The workshop has helped more than 100 Chinese photographers enter top international photo competitions since its launch last December, founder Qiang Li tells TIME. Before submitting their work, Li and his partner Sunny Yang, a news assistant at USA Today’s Beijing bureau, help photographers select their best images, sometimes out of a pool of hundreds, crop them, write captions and enter them on most contests’ English-only websites. They also work with the Italy-based photo enhancement studio, 10b, for professional toning.

“Most Chinese photographers use online dictionaries to translate their captions,” Li says. “It’s a pity many good photos were [kicked out of contests] just because of their bad captions.”

Besides helping photographers enter competitions, for which the organization charges a small translation fee, Li says the workshops they offer, both online and on-site, also teach Chinese photographers about international photo trends. “The photography industry in China is still an isolated island,” says Li. “We don’t have professional photography museums, we don’t have professional photography foundations. Because of the language barrier, many excellent documentary photographers can’t make their voice heard in the world.”

A veteran photojournalist himself, Li is well aware of the pressure photographers are under in the country. “Almost all journalists in China have a low-base salary,” Li tells TIME. “They are like workers on the assembly lines who have a piece-rate system.”

Plus, since most Chinese photojournalists are employed at government-owned media organizations, where their jobs are more stable, few feel compelled to learn new skills. “The documentary and photojournalism industries in China are at a different stage of development to other countries with a more open media landscape,” says Panos photographer Adam Dean, who taught a workshop on photo editing and freelance photography at Yihe.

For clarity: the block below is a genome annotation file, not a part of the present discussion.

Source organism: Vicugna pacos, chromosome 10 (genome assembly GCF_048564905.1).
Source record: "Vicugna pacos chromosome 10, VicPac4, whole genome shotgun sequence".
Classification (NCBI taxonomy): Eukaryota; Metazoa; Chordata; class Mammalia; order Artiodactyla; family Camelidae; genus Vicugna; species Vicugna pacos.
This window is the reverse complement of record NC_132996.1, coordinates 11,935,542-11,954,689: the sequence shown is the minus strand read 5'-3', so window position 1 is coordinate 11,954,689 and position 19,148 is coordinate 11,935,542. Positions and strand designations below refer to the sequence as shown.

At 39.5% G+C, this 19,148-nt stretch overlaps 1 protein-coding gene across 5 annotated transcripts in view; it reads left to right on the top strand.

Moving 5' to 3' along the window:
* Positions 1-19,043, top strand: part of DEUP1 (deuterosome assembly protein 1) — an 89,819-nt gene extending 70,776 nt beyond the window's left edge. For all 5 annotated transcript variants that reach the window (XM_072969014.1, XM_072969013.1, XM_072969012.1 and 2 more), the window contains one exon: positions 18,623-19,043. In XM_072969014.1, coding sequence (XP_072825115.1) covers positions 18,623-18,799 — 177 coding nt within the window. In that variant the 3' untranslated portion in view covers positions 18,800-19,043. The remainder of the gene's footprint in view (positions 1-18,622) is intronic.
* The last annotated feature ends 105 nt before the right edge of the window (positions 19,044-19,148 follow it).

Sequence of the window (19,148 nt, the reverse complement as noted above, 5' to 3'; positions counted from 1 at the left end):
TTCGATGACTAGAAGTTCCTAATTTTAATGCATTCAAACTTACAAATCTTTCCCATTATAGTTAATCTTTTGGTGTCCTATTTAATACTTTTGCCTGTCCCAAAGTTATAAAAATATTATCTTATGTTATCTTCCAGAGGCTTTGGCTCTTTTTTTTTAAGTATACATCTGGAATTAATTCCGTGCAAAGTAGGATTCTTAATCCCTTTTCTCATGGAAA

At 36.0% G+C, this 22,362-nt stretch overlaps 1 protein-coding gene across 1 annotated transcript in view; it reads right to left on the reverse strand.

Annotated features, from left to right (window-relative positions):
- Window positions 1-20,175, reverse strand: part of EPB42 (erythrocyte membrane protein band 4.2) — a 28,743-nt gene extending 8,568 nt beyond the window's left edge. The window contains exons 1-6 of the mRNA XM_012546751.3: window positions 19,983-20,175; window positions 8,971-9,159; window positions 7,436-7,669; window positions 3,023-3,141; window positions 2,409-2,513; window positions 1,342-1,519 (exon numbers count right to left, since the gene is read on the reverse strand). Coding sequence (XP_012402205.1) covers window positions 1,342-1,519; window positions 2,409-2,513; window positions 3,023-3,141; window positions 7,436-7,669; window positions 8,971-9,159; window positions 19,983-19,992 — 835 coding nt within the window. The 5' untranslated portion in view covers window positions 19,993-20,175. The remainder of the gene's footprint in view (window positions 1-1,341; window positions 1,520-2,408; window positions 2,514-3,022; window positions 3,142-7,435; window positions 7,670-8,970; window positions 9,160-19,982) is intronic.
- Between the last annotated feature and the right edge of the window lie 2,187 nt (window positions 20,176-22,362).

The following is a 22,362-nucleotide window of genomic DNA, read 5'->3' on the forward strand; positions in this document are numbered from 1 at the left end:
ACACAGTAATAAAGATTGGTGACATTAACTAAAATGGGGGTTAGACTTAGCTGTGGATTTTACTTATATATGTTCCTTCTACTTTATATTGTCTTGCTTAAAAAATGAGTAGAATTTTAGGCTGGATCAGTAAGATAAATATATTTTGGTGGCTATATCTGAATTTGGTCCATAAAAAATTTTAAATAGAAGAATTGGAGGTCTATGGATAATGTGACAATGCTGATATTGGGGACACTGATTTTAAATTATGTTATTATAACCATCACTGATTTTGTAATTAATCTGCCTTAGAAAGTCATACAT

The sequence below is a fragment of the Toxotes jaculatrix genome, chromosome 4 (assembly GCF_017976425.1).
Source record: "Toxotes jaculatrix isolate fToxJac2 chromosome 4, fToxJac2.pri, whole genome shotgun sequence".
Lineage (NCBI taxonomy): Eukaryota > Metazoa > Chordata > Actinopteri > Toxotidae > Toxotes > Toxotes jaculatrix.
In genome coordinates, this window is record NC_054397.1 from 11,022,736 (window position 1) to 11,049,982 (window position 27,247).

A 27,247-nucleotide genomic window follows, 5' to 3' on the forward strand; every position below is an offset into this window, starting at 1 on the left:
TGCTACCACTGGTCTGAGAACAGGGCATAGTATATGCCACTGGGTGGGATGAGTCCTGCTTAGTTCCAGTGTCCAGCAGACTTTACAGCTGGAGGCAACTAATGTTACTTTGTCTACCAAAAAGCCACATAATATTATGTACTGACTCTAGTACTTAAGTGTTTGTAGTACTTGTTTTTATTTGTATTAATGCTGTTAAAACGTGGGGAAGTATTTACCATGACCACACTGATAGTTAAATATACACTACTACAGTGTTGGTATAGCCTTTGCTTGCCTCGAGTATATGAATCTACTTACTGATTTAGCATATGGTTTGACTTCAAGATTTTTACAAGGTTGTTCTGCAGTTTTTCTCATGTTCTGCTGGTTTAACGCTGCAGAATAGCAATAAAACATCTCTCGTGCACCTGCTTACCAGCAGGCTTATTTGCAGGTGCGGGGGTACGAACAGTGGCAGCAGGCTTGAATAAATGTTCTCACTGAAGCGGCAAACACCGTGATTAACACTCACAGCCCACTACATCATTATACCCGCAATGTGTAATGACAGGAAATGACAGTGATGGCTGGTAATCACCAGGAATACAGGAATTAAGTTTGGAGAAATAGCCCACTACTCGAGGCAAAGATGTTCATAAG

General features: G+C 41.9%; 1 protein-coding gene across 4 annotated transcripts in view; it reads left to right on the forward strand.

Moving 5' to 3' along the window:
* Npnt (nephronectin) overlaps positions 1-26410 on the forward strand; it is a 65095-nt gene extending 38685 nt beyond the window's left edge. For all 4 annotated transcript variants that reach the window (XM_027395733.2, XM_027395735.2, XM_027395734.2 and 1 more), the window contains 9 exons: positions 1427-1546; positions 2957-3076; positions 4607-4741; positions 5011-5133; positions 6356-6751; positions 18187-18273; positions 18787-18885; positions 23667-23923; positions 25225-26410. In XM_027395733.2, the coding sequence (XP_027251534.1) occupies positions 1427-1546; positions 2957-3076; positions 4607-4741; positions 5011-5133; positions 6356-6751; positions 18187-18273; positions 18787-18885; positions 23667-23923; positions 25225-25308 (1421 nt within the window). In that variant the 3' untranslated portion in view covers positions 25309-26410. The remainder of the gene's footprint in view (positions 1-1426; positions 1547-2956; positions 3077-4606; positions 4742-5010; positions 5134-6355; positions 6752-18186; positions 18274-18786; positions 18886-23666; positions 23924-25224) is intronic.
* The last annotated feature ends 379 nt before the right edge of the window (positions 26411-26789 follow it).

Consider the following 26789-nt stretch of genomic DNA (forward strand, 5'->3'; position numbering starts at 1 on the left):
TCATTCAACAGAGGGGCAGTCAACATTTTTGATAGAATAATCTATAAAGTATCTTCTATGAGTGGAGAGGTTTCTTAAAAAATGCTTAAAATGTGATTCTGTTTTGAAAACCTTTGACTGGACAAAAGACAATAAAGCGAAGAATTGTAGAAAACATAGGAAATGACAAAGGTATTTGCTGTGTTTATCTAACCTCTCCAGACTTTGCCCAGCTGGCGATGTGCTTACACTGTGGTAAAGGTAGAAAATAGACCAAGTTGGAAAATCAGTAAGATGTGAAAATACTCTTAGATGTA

“There are so many talented and committed photographers in China who don’t really have an outlet for their work, [where] the state controls and censors much of the media,” says Dean, who is based in Beijing. “The problem for [Chinese photographers] is that there is an understandable element of self-censorship, [therefore] there is little motivation for them to invest time, energy and money in a sensitive story or issue that cannot be published in China and could potentially cause them problems.”

The Yihe Media Training Workshop also emphasizes international media practices and ethics in its lessons, with competing in international contests an integral part of the organization’s teachings. “I think there is a standard for a good photo that is beyond countries and ideologies,” Li says. “The affirmation of the works from the most authoritative organizations in the world could give [Chinese photographers] a reason to [stay] in the industry.”

Qiang Li is a photojournalist based in Beijing who has won many national photo awards in China.

Ye Ming is a contributor to TIME LightBox. Follow her on Twitter and Instagram.

TIME United Kingdom

Watch Prince William Wish China a Happy New Year in Mandarin

The Duke of Cambridge will visit China in March

Prince William gave his best wishes for the Chinese New Year in Mandarin in a video broadcast on Chinese television

After a brief greeting, the British Prince concluded his message in Mandarin. “I wish you a happy Chinese New Year and good luck in the Year of the Sheep,” he says, according to a Xinhua translation.